“The central government has given Rs 3000 crore. The CMDRF has Rs 4000 crore. Our actual claim was only Rs 5000. So, we have plenty of money. But I can’t understand why the government is crying and bloating the figures up,” Sunil added.
In a Post Disaster Need Assessment (PDNA) document prepared in October 2018, the Kerala government had estimated the total damages to be around Rs 10,557 crore and total losses to be around Rs 16,163 crore amounting to a total disaster effect of around Rs 26,720 crore.
The total estimated damage does not include damages to private buildings and properties including shops, showrooms, business units, private hospitals/educational institutions and private vehicles.
And it does not consider losses incurred by private traders and business units and also damage, and loss suffered by Kochi airport, road transport, and waterways.
The total damage and loss now estimated at Rs 26,720 crore in this report would be much higher, if these were included.
“However, this has been not put up in official claim,” Sunil Kumar said adding that the bloated figure was probably meant to collect more money and spend it for other needs.
In 30 days’ floods in 2018 in August, 339 human lives were lost, thousands of houses damaged, over a million and a half people were moved to relief camps, large stretches of major roads got washed away and many bridges got damaged.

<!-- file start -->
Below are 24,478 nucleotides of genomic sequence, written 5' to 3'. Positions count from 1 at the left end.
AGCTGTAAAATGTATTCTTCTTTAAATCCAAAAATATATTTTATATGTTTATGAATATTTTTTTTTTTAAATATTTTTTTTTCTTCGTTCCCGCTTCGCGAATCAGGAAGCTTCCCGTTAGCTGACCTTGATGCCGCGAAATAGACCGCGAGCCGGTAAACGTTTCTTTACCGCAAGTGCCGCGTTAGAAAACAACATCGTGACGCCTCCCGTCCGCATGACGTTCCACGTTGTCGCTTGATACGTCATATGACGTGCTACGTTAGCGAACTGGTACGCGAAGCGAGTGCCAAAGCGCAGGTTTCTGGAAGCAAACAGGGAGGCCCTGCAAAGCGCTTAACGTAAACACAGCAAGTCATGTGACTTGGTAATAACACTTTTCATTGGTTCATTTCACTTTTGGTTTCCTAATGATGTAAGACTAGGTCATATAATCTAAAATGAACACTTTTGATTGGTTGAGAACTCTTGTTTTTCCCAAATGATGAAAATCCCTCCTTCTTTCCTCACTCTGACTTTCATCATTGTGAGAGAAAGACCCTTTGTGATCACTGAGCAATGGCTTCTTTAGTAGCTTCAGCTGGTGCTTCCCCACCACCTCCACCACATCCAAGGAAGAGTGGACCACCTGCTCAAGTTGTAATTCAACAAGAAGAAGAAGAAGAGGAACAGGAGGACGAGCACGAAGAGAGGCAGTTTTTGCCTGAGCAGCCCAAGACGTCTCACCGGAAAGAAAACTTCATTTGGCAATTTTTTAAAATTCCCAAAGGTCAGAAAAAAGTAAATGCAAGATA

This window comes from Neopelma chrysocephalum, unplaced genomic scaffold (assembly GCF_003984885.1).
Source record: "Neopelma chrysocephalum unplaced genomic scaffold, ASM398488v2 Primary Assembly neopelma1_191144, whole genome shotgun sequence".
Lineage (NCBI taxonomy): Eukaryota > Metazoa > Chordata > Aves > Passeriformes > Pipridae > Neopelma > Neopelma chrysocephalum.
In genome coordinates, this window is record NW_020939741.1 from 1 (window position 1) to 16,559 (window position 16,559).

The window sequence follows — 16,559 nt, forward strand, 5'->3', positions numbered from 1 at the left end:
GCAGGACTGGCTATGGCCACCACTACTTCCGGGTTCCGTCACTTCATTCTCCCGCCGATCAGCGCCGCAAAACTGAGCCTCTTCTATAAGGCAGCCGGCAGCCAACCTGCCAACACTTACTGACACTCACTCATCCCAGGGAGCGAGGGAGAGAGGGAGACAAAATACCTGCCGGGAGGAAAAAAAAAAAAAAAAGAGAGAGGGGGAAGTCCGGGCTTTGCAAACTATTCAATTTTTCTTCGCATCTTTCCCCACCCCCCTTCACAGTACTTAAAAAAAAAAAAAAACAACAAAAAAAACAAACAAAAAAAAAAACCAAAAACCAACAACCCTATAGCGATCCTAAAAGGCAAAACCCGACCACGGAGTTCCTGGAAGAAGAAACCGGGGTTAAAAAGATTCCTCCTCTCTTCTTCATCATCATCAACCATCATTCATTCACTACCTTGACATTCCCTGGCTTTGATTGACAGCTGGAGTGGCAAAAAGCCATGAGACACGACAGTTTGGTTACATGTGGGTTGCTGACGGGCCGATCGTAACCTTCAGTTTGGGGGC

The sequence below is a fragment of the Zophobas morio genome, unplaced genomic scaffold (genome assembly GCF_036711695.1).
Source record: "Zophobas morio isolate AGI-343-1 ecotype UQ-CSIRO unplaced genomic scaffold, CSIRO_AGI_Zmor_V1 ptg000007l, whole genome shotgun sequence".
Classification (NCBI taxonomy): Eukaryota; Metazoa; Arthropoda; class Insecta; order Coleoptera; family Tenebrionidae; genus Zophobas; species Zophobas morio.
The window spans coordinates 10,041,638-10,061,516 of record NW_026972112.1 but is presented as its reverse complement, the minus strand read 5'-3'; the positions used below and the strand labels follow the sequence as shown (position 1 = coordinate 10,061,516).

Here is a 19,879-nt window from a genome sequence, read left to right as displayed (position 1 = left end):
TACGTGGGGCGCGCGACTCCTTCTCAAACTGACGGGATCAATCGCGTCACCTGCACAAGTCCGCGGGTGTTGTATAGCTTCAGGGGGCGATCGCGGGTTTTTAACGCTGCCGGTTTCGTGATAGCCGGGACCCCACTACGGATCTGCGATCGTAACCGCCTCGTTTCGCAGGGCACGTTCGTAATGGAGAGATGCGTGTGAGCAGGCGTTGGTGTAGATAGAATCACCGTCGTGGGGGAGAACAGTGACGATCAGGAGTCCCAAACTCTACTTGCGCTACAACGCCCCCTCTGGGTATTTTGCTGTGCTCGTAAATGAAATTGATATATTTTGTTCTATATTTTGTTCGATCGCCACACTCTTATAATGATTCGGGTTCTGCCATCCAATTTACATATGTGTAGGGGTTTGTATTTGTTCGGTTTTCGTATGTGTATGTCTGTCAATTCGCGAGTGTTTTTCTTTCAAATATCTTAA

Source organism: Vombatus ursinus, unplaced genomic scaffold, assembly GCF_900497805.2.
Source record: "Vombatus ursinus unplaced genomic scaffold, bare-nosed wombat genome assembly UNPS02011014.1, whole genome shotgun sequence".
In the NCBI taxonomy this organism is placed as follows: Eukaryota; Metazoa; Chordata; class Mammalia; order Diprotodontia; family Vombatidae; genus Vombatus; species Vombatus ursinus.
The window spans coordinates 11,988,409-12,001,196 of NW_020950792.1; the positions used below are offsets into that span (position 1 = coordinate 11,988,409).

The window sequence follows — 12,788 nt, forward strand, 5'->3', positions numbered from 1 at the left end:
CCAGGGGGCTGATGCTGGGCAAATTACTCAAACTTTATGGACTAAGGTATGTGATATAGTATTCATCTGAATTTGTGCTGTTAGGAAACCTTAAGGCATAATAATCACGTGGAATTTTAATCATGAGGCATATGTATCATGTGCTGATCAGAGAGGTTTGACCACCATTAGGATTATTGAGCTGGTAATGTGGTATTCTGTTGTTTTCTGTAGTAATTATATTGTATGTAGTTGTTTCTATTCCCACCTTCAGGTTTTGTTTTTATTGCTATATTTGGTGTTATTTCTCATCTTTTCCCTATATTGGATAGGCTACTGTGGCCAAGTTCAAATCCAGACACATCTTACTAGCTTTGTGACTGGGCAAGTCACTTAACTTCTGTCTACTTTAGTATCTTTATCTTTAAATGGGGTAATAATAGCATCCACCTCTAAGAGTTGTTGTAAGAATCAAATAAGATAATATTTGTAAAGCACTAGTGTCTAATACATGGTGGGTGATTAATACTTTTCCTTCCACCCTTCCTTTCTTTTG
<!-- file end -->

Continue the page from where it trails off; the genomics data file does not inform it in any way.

Cochin International Airport which is one of the busiest International airports of the country got flooded and suspended its operations from 15 to 29 of August 2018.
Uninterrupted rains lashed most areas of the state from 08 to 18 of August 2018 which resulted in widespread destruction in all the major sectors of the state.
Meanwhile, the recent High-Level Committee (HLC) had approved additional central assistance of Rs 5908.56 crore to seven states from National Disaster Response Fund (NDRF) – Rs 616.63 crore to Assam, Rs 284.93 crore to Himachal Pradesh, Rs 1869.85 crore to Karnataka, Rs 1749.73 crore to Madhya Pradesh, Rs 956.93 crore to Maharashtra, Rs 63.32 to Tripura and Rs 367.17 crore to Uttar Pradesh for floods, landslides and cloudburst during south-west monsoon 2019.
Kerala was kept out from the list even after the consistent call for funds.
The centre had earlier released interim finance of Rs 3200 crore to four states, in which too Kerala was not included.
The interim financial aid of Rs 3200 crore was given to four states – Rs 1200 crore to Karnataka, Rs 1000 crore to Madhya Pradesh, Rs 600 crore to Maharashtra and Rs 400 crore to Bihar.
Kerala chief minister Pinarayi Vijayan has criticised the BJP-led central government, accusing it of starving the state of funds.
Vijayan told reporters that the centre was unwilling to sanction funds which they owe to the state and this was causing the state to suffer a financial crunch.
Recently, there was a report filed by The Hindu that the Kerala government is not going to get extra funds as the state has failed to provide the Utilisation Certificates for 50% of money sanctioned after 2018 floods.